Sudan, COOPI responds to the flood emergency in Mayo
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29-09-2020 | di COOPI

Sudan, COOPI responds to the flood emergency in Mayo

In the wake of the recent disasters caused by the floods in Sudan, and after the recent distributions in the 5 most affected villages of Jebel Awliya in Khartoum State, on 21 and 22 September 2020, COOPI distributed 550 NFI (Not Food Items) kits to the most affected families in Mayo Mandela area. Located on the southern outskirts of Khartoum, Mayo is a camp of IDPs refugees and asylum seekers, living in very precarious conditions of vulnerabilities and poverty. The area is particularly vulnerable to periodic flooding that affects both the sanitary conditions and access to services.

The emergency distribution, composed by Not Food Items (1 jerry can; 1 tarpaulin; 2 bed mats; 2 mosquito nets), was coordinated at state level by the Shelter/NFI cluster and was made possible thanks to funding from UNHCR and the synergistic effort of COOPI, Humanitarian Aid Commission (HAC) Khartoum and Local Committees.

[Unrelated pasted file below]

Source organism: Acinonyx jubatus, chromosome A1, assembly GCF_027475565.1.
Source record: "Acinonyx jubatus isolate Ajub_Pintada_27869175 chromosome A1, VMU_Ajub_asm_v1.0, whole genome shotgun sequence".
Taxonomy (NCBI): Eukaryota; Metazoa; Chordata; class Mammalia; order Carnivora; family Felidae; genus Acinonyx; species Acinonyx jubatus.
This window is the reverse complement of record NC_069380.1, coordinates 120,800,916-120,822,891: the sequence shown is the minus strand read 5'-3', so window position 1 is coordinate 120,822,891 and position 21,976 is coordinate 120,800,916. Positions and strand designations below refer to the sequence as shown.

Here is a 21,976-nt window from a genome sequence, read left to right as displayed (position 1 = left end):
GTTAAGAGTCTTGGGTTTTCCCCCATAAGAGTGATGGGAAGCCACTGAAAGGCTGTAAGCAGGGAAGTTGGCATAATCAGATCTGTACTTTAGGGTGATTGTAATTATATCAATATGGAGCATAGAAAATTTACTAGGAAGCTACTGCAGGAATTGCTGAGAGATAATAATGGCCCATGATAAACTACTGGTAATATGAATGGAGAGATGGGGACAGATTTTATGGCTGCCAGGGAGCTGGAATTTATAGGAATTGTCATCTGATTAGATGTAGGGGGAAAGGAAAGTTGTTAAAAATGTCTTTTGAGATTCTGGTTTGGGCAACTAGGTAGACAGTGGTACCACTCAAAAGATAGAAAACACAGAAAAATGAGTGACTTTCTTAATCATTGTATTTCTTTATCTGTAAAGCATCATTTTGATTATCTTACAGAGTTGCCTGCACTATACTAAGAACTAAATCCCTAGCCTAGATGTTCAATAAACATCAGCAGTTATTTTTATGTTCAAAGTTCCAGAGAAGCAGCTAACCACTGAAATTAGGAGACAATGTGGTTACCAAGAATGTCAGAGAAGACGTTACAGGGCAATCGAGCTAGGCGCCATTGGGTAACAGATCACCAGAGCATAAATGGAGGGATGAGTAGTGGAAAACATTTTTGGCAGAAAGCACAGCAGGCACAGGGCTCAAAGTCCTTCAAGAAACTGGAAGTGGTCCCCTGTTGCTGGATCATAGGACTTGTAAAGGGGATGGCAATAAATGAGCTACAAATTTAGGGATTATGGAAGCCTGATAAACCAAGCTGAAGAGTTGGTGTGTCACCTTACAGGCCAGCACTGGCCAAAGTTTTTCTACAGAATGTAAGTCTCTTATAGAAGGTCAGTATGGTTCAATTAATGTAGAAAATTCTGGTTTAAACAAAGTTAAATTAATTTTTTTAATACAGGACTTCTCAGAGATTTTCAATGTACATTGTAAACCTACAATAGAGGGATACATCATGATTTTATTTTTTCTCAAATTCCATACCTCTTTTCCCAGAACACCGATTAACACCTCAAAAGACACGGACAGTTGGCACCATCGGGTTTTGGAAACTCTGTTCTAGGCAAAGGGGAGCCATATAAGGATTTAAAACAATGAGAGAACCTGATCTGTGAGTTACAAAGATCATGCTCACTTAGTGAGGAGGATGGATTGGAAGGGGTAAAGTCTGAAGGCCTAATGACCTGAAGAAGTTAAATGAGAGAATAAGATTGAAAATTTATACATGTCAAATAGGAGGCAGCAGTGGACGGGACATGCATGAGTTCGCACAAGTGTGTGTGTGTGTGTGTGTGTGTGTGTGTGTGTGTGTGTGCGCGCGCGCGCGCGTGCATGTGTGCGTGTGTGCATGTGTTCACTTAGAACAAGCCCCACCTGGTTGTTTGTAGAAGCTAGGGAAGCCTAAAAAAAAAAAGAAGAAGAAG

Local communities have been immediately involved in the identification of displaced families residing in the open area of Mayo Mandela and targeting the most vulnerable social groups, primarily: disaster-affected refugees, women at risk single parent, pregnant and lactating women, elderly and people with disabilities.

An important relation is being woven with the representatives of Communities, Local Authorities and HAC Khartoum. They are proactively complementing COOPI’s efforts and commitment in enhancing community resources. The aim of the long- term intervention in the area is mainly focusing on building up mechanisms of community-managed Disaster Risk Reduction in Mayo and support the community itself to develop an action plan contributing to reduction of vulnerabilities.

While the distribution of first emergency kits continue, further assessments have been planned by COOPI in the area to better identify unmet needs and gaps at household level as well as to assess the damages of the floods to the water points and to latrines and toilet facilities. This intervention aims to prevent disease outbreak which would severely affect the targeted communities.